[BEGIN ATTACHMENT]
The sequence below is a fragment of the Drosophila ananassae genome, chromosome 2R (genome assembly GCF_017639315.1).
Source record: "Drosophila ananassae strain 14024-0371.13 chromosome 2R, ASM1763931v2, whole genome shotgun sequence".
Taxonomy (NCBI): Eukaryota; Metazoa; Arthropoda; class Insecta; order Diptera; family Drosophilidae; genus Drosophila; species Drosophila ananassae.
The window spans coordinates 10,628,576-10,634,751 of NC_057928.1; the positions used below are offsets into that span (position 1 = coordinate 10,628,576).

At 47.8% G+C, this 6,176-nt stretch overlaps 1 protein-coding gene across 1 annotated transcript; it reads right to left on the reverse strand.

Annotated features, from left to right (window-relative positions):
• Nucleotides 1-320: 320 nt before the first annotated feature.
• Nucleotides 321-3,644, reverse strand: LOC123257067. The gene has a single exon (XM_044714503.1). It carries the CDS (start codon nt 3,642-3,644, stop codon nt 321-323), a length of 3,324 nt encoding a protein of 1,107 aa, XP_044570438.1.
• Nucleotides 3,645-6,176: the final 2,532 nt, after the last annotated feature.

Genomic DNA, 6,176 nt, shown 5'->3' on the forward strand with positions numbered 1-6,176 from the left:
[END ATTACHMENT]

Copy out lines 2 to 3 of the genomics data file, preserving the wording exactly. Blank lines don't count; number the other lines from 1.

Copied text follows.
Source record: "Drosophila ananassae strain 14024-0371.13 chromosome 2R, ASM1763931v2, whole genome shotgun sequence".
Taxonomy (NCBI): Eukaryota; Metazoa; Arthropoda; class Insecta; order Diptera; family Drosophilidae; genus Drosophila; species Drosophila ananassae.